Industry News | January 4, 2011

Brewers Association Redefines 'Small' Breweries

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The board of directors of the Brewers Association (BA), the trade association representing the majority of U.S. brewing companies, voted to change the BA's designation of "small" in its definition of a "craft brewer." The Association's board of directors also revised its bylaws to reflect the change.

In the BA's craft brewer definition, the term "small" now refers to any independent brewery that produces up to 6 million barrels of traditional beer. The previous definition capped production at 2 million barrels. The changed definition is in effect and can be reviewed on the BA website, BrewersAssociation.org. The change to the bylaws went into effect December 20.

In the Brewers Association's bylaws, two classes of membership (Professional Packaging Brewers and Associate membership) have been redefined with a qualifying barrelage of 6 million barrels versus 2 million barrels.

The association cited several reasons for the change, including the recognition that "small" is a descriptive term relative to the overall size of the industry.

"Thirty-four years have passed since the original small brewers tax differential defined small brewers as producing less than 2 million barrels," says Nick Matt, chair of the Brewers Association board of directors and chairman and CEO of F.X. Matt Brewing Company. "A lot has changed since 1976. The largest brewer in the U.S. has grown from 45 million barrels to 300 million barrels of global beer production."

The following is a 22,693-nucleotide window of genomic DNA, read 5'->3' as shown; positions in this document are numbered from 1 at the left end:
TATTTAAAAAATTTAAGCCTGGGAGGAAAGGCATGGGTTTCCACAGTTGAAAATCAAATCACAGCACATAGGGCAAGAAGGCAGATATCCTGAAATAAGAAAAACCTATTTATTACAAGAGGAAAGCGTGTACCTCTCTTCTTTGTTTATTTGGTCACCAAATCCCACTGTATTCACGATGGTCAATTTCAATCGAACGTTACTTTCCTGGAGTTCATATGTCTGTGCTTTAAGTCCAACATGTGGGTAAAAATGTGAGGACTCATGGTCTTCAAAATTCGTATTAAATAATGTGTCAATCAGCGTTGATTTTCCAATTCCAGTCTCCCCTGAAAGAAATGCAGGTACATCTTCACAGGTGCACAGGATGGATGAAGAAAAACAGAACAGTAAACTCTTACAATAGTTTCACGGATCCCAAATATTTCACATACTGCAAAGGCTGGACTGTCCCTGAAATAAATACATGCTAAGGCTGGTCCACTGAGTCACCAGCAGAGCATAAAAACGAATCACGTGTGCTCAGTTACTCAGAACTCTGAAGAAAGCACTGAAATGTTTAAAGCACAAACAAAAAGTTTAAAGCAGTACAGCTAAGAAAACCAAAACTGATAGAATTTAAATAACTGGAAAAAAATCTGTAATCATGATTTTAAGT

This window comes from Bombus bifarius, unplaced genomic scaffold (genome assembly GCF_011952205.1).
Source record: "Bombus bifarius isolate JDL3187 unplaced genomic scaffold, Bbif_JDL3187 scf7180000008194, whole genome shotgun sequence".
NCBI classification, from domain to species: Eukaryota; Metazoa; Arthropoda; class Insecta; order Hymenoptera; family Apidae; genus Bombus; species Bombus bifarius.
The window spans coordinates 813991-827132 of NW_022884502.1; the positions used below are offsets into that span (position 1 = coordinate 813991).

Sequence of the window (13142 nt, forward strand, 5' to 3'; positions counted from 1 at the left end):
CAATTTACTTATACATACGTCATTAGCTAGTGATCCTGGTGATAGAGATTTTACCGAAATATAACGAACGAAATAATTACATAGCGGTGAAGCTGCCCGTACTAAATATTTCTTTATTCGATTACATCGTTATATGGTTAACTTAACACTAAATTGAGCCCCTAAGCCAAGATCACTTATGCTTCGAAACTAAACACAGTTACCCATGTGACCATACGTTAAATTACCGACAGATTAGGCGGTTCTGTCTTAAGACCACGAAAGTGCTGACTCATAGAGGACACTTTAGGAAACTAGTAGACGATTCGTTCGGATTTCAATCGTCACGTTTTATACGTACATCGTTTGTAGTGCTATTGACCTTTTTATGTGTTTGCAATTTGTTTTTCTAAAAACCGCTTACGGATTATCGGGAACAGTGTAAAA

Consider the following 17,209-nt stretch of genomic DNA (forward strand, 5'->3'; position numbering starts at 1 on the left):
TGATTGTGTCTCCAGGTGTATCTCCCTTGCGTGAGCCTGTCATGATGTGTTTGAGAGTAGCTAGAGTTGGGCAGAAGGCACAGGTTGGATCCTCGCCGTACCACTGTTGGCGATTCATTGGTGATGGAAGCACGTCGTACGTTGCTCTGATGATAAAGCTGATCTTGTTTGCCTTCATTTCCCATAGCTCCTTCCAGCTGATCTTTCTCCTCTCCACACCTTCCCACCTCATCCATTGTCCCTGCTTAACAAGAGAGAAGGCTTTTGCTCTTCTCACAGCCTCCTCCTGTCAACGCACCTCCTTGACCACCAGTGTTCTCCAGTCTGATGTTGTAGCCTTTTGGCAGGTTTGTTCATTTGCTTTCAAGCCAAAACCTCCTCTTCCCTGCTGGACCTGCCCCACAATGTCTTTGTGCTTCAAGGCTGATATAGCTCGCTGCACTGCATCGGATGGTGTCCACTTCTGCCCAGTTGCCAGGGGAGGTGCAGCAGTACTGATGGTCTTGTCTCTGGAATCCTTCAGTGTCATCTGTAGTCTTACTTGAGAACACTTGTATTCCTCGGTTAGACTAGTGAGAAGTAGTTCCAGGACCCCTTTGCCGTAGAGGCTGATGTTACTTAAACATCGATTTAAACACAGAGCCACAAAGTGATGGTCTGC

"The craft brewer definition and bylaws now more accurately reflect and align with our government affairs efforts,” Matt says. On the legislative front in 2010, the Brewers Association supported H.R. 4278/S. 3339, which sought to update the cap on an excise tax differential for small brewers to 6 million barrels per year in production for their first 2 million barrels.

The industry's largest craft brewer, The Boston Beer Company, is poised to become the first craft brewer to surpass 2 million barrels of traditional beer within the next few years. Loss of The Boston Beer Company's production in craft brewing industry statistics would inaccurately reflect on the craft brewing industry's market share.

In addition to Boston Beer, the growth trajectory of other sizable BA member breweries places them on a course approaching the 2 million barrel threshold in the coming years.

"With this change to the craft brewer definition and BA bylaws, statistics will continue to accurately reflect the 30-year growth of market share for craft brewed beer," Matt says. "Brewers Association statistics on craft brewers will continue to keep pace with the growth of the industry."

Craft brewed beer market share is now approximately 5 percent of the U.S. beer industry, and growing. The BA has a stated mission of helping America's craft brewers achieve more than five percent market share by 2013.

"Rather than removing members due to their success, the craft brewing industry should be celebrating our growth,” Matt says.